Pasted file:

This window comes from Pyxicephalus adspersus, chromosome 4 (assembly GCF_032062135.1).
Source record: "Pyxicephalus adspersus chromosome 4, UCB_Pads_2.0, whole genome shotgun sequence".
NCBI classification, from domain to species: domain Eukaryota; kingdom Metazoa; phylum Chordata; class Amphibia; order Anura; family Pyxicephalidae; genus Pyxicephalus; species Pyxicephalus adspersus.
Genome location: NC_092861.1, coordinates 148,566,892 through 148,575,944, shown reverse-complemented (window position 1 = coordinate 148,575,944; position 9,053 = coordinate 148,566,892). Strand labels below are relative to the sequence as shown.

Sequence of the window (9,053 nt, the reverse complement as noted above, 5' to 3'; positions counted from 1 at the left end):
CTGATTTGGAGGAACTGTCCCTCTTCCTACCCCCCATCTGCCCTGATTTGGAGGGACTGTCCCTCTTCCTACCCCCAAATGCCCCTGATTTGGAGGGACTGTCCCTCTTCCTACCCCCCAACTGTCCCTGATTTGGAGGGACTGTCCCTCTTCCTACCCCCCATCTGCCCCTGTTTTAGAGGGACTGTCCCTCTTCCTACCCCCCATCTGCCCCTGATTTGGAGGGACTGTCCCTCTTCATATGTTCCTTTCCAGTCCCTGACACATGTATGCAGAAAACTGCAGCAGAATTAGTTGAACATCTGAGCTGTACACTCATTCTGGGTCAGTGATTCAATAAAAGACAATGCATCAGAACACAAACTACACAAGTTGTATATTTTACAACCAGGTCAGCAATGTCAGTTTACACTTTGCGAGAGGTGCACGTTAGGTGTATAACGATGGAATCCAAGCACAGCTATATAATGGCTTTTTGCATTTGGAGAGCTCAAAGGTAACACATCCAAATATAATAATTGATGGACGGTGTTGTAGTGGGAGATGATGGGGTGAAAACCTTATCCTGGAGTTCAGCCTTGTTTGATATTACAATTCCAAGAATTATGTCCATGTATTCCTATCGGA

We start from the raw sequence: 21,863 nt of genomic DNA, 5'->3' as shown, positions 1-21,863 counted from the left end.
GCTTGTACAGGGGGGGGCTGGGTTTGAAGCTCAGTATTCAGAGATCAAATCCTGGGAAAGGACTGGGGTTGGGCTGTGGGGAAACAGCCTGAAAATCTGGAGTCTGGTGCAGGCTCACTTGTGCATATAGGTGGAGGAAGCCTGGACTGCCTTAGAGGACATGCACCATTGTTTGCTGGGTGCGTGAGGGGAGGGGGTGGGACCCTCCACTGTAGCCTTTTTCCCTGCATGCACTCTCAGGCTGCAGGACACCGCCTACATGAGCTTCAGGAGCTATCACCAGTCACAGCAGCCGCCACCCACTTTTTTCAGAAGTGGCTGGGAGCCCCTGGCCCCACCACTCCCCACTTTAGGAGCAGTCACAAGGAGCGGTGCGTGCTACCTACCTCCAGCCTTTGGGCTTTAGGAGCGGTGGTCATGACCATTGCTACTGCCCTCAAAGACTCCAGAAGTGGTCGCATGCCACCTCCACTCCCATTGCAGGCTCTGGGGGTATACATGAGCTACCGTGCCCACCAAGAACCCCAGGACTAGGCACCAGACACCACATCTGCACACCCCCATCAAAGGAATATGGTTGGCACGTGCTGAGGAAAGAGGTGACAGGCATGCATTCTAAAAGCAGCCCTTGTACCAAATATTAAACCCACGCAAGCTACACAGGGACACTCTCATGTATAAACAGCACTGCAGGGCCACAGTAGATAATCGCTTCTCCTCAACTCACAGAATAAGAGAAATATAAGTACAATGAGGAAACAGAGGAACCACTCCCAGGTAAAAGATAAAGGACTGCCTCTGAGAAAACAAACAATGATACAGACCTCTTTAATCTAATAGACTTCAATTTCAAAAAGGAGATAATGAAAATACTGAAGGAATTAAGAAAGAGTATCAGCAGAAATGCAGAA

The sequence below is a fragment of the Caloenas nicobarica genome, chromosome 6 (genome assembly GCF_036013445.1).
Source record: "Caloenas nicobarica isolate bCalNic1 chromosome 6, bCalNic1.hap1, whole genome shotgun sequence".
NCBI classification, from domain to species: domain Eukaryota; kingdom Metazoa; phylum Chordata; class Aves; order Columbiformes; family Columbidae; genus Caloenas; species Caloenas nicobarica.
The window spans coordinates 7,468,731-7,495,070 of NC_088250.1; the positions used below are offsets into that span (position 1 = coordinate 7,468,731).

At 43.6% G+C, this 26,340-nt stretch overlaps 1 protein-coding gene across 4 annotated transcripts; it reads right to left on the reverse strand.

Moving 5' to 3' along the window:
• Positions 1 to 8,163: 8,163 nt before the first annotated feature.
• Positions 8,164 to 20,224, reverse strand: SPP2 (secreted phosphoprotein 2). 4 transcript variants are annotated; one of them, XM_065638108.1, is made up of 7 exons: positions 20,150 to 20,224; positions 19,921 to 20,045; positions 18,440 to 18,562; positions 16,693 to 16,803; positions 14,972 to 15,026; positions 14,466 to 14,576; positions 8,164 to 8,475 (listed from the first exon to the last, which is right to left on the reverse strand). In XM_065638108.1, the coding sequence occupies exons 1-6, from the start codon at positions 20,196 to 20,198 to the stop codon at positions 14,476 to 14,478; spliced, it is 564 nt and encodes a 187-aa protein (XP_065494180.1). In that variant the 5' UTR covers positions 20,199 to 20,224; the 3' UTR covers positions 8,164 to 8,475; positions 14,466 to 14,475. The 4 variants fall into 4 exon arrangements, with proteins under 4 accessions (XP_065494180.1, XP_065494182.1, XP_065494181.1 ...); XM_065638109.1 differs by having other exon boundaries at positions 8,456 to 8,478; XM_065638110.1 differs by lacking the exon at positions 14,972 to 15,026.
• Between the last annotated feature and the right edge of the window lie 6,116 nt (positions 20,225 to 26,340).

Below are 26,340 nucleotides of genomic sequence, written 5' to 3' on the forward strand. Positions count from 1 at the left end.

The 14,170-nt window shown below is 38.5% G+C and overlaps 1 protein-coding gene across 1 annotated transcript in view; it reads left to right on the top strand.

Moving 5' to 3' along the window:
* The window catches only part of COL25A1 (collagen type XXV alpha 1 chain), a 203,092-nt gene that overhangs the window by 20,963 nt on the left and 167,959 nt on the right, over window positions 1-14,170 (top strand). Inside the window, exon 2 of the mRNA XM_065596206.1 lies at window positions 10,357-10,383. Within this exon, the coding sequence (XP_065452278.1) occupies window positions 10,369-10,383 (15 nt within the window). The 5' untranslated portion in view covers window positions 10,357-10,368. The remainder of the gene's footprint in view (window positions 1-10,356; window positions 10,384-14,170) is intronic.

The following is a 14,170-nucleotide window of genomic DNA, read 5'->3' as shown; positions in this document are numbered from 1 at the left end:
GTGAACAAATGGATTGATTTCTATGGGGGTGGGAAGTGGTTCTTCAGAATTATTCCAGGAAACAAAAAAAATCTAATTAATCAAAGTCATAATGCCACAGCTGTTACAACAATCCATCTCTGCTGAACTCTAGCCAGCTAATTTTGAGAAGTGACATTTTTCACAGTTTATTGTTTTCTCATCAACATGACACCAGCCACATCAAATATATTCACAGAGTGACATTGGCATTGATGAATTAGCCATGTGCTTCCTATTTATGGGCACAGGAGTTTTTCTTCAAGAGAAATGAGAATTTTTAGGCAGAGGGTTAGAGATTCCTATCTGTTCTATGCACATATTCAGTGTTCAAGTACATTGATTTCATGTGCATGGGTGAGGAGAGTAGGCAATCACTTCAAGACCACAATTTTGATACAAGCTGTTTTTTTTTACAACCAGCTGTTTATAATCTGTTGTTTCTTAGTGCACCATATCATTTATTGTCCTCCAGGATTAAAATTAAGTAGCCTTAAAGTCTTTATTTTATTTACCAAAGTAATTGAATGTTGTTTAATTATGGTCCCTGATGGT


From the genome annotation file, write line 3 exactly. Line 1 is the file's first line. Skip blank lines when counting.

NCBI classification, from domain to species: domain Eukaryota; kingdom Metazoa; phylum Chordata; class Amphibia; order Anura; family Pyxicephalidae; genus Pyxicephalus; species Pyxicephalus adspersus.